Daily Devotion for August 21, 2017
Our Father, who art in heaven, hallowed be thy name. Thy kingdom come; Thy will be done, on earth as it is in heaven. Give us this day our daily bread, and forgive us our trespasses, as we forgive those who trespass against us. And lead us not into temptation, but deliver us from evil.
For Thine is the kingdom, and the power, and the glory, forever and ever.
All I can say about Hezeziah Walker is: WOW!
Thanks for Life
O mighty God, I was born a weak, defenseless child, but Your angel spread his wings over my cradle to defend me. From birth until now Your love has illumined my path, and has wondrously guided me towards the light of eternity; from birth until now the generous gifts of Your providence have been marvelously showered upon me. I give You thanks, with all who have come to know You, who call upon Your name. Through Christ I pray,
To Be Powerless
Lord Christ, may all of my expectations be frustrated. May all of my plans be thwarted. May all of my desires be withered into nothingness, that I may experience the powerlessness and poverty of a child, and sing and dance and pray utterly in the love of God the Father, the Son, and the Spirit.
Heavenly Lord, let me always remember that the Holy Spirit who guides and protects me is the same Spirit who guides and protects all Christians. We are one in your Spirit, and the differences that divide us are the work of Satan. He is powerful in the world, Lord; and only you are strong enough to protect us against him.
Let me always seek unity. Let me call on your Spirit for power when I feel separated from my brother or sister, the power of reconciliation, that we might find the unity and harmony in which you have commanded us to live. Let me never think that the Spirit conforms to my individual personality; but let me seek to conform myself to the one true Spirit of God. In Christ's name, I pray.
[The disunity of Christians caused by prideful opinions.]
Almighty God, by your Holy Spirit you have made me one with your saints in heaven and on earth. Grant that in my earthly pilgrimage I may always be supported by this fellowship of love and prayer, and know myself to be surrounded by their witness to your power and mercy. I ask this for the sake of Jesus Christ, who lives and reigns for ever and ever.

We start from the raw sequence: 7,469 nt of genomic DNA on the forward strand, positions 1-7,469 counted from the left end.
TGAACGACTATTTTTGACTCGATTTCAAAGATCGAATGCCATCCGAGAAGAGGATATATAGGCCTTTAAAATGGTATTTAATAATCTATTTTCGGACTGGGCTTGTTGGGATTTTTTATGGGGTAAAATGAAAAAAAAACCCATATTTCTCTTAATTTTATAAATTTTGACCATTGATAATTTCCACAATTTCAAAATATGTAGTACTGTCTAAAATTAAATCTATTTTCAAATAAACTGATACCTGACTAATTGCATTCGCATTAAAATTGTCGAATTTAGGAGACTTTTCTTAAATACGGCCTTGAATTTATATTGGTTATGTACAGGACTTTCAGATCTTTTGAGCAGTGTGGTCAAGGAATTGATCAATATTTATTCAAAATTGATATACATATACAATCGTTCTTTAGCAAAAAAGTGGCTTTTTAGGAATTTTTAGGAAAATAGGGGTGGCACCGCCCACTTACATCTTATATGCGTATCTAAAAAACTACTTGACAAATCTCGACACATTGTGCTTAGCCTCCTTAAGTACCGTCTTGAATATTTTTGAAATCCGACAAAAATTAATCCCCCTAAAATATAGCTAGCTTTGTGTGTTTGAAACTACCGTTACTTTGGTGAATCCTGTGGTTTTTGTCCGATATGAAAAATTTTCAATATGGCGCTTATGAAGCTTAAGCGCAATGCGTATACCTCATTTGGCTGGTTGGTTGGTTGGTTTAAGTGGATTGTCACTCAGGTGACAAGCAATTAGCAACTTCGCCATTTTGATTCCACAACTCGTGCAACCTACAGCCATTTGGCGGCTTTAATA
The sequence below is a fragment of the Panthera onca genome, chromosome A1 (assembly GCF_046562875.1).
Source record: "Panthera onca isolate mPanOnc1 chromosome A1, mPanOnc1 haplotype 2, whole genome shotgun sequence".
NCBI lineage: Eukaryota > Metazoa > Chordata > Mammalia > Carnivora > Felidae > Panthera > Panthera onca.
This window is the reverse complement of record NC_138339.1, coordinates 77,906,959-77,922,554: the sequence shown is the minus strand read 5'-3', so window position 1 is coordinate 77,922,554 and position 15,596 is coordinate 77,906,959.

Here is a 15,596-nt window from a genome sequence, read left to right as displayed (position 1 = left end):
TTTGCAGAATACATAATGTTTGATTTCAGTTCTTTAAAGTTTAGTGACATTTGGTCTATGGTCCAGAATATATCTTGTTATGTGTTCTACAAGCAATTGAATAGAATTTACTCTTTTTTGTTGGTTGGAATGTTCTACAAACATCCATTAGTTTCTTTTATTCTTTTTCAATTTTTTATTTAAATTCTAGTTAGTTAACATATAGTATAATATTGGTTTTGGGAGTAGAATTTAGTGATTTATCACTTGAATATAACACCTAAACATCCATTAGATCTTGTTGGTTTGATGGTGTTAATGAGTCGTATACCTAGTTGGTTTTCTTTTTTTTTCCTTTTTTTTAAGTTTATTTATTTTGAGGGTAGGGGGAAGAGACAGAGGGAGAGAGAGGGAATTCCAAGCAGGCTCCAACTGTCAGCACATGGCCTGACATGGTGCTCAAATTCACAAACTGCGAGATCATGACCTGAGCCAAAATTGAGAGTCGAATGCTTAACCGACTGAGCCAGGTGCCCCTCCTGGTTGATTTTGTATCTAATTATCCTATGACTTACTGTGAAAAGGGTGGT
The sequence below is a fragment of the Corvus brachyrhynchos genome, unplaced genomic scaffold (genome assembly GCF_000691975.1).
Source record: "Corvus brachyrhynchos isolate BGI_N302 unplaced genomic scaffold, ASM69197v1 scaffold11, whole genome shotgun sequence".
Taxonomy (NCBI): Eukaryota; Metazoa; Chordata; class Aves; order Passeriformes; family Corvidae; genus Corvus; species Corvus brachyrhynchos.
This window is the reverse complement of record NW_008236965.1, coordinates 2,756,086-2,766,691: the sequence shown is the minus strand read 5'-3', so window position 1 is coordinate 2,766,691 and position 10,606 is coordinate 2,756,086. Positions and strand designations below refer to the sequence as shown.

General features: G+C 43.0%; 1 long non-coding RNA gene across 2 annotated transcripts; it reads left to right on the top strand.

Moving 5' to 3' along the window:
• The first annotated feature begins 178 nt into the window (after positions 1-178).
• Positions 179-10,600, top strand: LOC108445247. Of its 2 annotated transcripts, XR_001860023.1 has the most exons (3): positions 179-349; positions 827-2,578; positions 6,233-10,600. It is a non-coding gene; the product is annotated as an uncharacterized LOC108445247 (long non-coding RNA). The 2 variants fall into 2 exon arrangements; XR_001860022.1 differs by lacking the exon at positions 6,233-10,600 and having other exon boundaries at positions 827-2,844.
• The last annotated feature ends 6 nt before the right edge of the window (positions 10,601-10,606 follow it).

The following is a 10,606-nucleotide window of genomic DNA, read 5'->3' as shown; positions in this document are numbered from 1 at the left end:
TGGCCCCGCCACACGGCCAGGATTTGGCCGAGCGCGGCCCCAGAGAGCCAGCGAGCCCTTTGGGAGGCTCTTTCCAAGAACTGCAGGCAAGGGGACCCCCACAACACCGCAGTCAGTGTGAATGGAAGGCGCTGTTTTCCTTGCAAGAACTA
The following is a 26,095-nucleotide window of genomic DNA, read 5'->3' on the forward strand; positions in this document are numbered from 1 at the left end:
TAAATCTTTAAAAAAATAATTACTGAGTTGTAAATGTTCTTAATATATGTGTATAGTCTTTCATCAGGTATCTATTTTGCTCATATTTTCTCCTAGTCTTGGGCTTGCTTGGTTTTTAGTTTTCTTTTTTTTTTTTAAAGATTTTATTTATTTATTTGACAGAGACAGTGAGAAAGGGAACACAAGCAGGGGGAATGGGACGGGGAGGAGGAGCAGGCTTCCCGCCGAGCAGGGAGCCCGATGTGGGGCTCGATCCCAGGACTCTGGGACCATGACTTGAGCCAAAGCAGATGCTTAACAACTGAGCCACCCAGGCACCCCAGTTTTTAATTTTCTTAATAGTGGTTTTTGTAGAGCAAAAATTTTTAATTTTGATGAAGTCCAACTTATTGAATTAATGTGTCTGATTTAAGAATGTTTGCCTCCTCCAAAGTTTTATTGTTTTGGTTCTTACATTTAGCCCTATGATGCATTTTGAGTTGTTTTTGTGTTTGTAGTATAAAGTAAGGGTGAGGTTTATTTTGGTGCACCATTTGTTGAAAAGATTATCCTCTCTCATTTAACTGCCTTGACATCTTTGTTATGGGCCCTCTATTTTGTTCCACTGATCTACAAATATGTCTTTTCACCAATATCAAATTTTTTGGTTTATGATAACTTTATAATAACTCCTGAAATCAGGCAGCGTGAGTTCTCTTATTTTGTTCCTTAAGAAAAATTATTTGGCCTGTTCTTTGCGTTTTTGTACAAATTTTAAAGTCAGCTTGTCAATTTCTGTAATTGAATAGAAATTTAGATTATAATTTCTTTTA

(Additional prayers may be found at Prayers for All Occasions.)
God be with you 'til we meet again.
Proverbs 16:32 (NKJV)
and he who rules his spirit than he who takes a city.
Genesis 42:9-17 (ESV)
Joseph’s Brothers Go to Egypt 
And he said to them, “You are spies; you have come to see the nakedness of the land.” They said to him, “No, my lord, your servants have come to buy food. We are all sons of one man. We are honest men. Your servants have never been spies.”
He said to them, “No, it is the nakedness of the land that you have come to see.” And they said, “We, your servants, are twelve brothers, the sons of one man in the land of Canaan, and behold, the youngest is this day with our father, and one is no more.”
But Joseph said to them, “It is as I said to you. You are spies. By this you shall be tested: by the life of Pharaoh, you shall not go from this place unless your youngest brother comes here. Send one of you, and let him bring your brother, while you remain confined, that your words may be tested, whether there is truth in you. Or else, by the life of Pharaoh, surely you are spies.”
And he put them all together in custody for three days.
Notes on the Scripture
ur first impression of Joseph’s attitude toward his brothers is that he wants to take revenge, that he takes delight in being able to throw them into fear and confusion. But as we will see later, during his emotional and unguarded speech after Jacob’s death, that is not his true feeling. Genesis 50:19-21 will show us what is deep in his heart: “But Joseph said to them, [his brothers] ‘Do not be afraid. Am I in the place of God? You intended to harm me, but God intended it for good to accomplish what is now being done, the saving of many lives. So then, do not be afraid. I will provide for you and your children.’ And he reassured them and spoke kindly to them.”
It is natural that when Joseph so suddenly encountered his brothers, whom he had not seen for something like 15 years (and then, they were holding him captive and considering murder), he would test them. He had an easy vehicle to interrogate them, because Egypt was vulnerable. It was a time of constant war and Egypt was especially vulnerable, since the famine was widespread and Egypt had huge storehouses of grain. The land was “naked” — i.e. there were no crops in the fields — so the stored grain was both a great hoard of wealth to be coveted, and a vulnerability, for if it were seized, Egypt would be powerless. Spies were a legitimate concern, and gave him the excuse he needed to examine foreigners closely.
Of course, Joseph knows his brothers are not spies; but he cannot be sure they do not wish him personal harm. This is a personal, emotional matter: He realizes that they cannot actually hurt him, but he cannot know whether they continue to bear him ill will.
So, he tests them. He puts them into prison for three days (fittingly, the length of time Christ would be dead before His resurrection). He also destroys their family insurance policy, for Jacob had kept back his youngest son Benjamin; if disaster should strike and all ten brothers be lost, their would still be an heir to take over the family. So Joseph requires his family to make itself as fully vulnerable as he himself had been, when sold to the slavers.